Denying Discounts: A Short Guide for Gym Owners

A closeup image of various signs offering discounts and specials.

Hard truth in the gym world: Discounts kill businesses.

Even if you know that, it’s still hard to say “no” when someone asks for a rate reduction—especially if a nearby gym is slashing prices in an everything-must-go fire sale.

To help you do the right thing for your business, I’ve got a list of the easiest ways to decline when someone asks you to chop your prices.

1. “We don’t have discounts.”

This one is my No. 1 response. I don’t reduce prices for anyone, so I can simply say “discounts don’t exist here.” This four-word statement has solved our “discount” problem for almost a decade.

2. “We don’t play those games.”

Say this if another gym is slashing prices for people.

Discounts are “subjective”—they require a human “decision” to be made. So it’s easy to question the intent of the discounter.

When I sold high-end fitness equipment, the store was always losing price battles to department stores that had constant “sales” on treadmills. When someone asked when we’d have a sale or requested a price match, I just said, “We don’t play those games.”

This line had the desired effect: You could see a visible shift in purchasers as they became suspicious of the stores offering the discounts. Why? Some of the stores were playing games. One of them was sued for advertising a regular price on tires that it never actually charged. Stuff was always on sale, and the “discounts” were fake—I brought that up from time to time.

3. “We treat all our service professionals equally well because we know our service is critical for your safety.”

Use this one when police, military personnel, firefighters and others ask about discounts.

Members of some service groups receive discounts from other businesses, so they’re sometimes inclined to ask for them at gyms.

But you provide a greater service to members of these groups than $20 off: You help them get fit so they can stay safe on the job. Gently remind them of that and anchor your position by referencing their peers: “No one else gets a discount, and you don’t want to be different from the crowd, do you?”

Bonus: If you are a veteran yourself and you’re running a fitness business, you’ve already sacrificed enough (thank you for your service). Now it’s time for you to get paid fairly for the value you provide.

4. “This rate is as inexpensive as possible for this level of service.”

Use this when someone asks why you charge more than other local gyms.

Do not ever use the word “cheap”—unless you’re talking about the competition.

What you’re doing here is sticking a big wedge in the conversation: “for this level of service.” The phrase gives you a place to lay out the value you deliver—but don’t go there unless you’re asked to.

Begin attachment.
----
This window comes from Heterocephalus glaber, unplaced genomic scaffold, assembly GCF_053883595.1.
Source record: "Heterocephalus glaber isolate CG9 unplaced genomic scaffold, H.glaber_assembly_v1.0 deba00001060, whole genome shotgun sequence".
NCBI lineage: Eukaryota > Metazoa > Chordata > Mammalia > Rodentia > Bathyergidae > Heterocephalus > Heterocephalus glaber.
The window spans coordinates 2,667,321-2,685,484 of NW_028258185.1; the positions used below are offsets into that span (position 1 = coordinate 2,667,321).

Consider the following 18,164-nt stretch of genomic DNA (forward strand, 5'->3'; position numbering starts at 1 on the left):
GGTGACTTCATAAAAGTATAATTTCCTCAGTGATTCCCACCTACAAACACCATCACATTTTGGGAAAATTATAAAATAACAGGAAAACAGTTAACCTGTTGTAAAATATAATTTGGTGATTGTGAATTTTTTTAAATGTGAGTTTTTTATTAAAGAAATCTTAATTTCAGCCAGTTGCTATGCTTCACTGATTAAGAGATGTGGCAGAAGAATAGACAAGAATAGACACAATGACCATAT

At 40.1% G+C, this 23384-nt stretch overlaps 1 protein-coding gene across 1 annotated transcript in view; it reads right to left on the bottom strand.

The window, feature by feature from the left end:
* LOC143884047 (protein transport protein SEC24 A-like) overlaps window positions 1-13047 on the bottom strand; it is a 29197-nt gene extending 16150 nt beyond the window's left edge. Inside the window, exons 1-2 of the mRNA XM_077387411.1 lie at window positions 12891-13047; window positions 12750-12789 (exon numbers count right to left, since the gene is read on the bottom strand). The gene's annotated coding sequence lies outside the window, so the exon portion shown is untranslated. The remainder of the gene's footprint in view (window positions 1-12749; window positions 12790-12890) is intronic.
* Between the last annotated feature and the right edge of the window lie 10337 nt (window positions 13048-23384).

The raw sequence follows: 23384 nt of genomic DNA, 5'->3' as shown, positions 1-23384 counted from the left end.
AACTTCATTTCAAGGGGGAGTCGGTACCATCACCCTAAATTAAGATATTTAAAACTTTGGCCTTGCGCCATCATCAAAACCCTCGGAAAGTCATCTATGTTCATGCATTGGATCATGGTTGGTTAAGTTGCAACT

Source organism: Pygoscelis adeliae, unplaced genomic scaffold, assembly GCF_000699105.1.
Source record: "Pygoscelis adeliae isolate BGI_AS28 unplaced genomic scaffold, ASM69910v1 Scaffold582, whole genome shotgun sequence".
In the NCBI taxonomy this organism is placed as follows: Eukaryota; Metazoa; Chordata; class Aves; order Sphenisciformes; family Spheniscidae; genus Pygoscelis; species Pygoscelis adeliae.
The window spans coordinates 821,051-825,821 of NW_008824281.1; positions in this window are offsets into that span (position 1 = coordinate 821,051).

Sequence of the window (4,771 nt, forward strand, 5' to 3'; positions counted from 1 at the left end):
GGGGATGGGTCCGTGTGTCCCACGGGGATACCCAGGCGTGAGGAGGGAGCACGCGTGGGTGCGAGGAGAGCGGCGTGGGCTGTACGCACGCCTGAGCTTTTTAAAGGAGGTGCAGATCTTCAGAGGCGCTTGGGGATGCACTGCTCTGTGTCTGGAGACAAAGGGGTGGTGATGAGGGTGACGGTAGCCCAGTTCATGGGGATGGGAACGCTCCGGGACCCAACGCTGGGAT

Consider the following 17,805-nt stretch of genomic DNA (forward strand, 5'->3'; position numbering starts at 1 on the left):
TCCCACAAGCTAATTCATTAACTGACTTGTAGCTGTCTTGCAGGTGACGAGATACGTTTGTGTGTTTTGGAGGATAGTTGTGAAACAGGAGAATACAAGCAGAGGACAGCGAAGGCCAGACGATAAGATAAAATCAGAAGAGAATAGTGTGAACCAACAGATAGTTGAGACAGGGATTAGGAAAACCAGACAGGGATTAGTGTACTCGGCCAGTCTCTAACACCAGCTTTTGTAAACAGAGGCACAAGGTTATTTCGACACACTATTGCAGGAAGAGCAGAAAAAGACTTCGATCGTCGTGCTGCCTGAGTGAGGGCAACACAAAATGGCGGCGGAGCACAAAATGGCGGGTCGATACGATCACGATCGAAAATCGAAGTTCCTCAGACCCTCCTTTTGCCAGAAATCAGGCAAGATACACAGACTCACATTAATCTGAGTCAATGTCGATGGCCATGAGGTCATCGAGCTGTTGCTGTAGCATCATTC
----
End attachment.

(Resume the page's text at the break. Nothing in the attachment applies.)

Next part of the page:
Additional Advice

A few more notes:

Don’t over-explain. These one-sentence responses are simple and direct. Saying more usually just encourages the person to keep trying to get a discount.

Keep it black and white. If you offer a discount to one person in your gym, everyone else is being treated unfairly.

Your primary duty is to your current clients. Offer huge value to your current clients and treat them like gold. How will they feel if you suddenly throw discounts at new clients while they pay full price? It’s far easier to retain great clients than acquire them.

Don’t run through all the scenarios in your head before a conversation starts. If you try to “get your lines memorized,” your answers won’t feel natural and honest. Strive to be forthcoming and direct, not overly rehearsed.

If they say, “I’ll go join the cheaper gym,” that’s a win. You want the best clients, not all the clients. Focus on high-value clients. If people want the cheapest rate, they’re better off elsewhere.

Finally, don’t presume anyone wants a discount. This is the biggest mistake business owners make: We project our own budgets onto other people.

Lower Prices Require More Clients

When my gym opened more than a decade ago, I was desperate for cash flow. So I started offering all kinds of discounts, and I constantly added groups to the discount list.

I’d actually try to find a reason to drop my prices. Before a prospective client even asked about pricing, I performed mental gymnastics to try and find a reason to offer a cut rate. Soon my gym was full of members but I was working 15 hours a day and coming home to a shrinking bank account.

Every time you give a 20 percent discount, you increase the number of clients you need to run a profitable business.

You weaken your business and impoverish your family by slashing rates. Build value instead.

You know why no one ever asks me for a discount?

We don’t have discounts.


One more thing!

Did you know gym owners can earn $100,000 a year with no more than 150 clients? We wrote a guide showing you exactly how.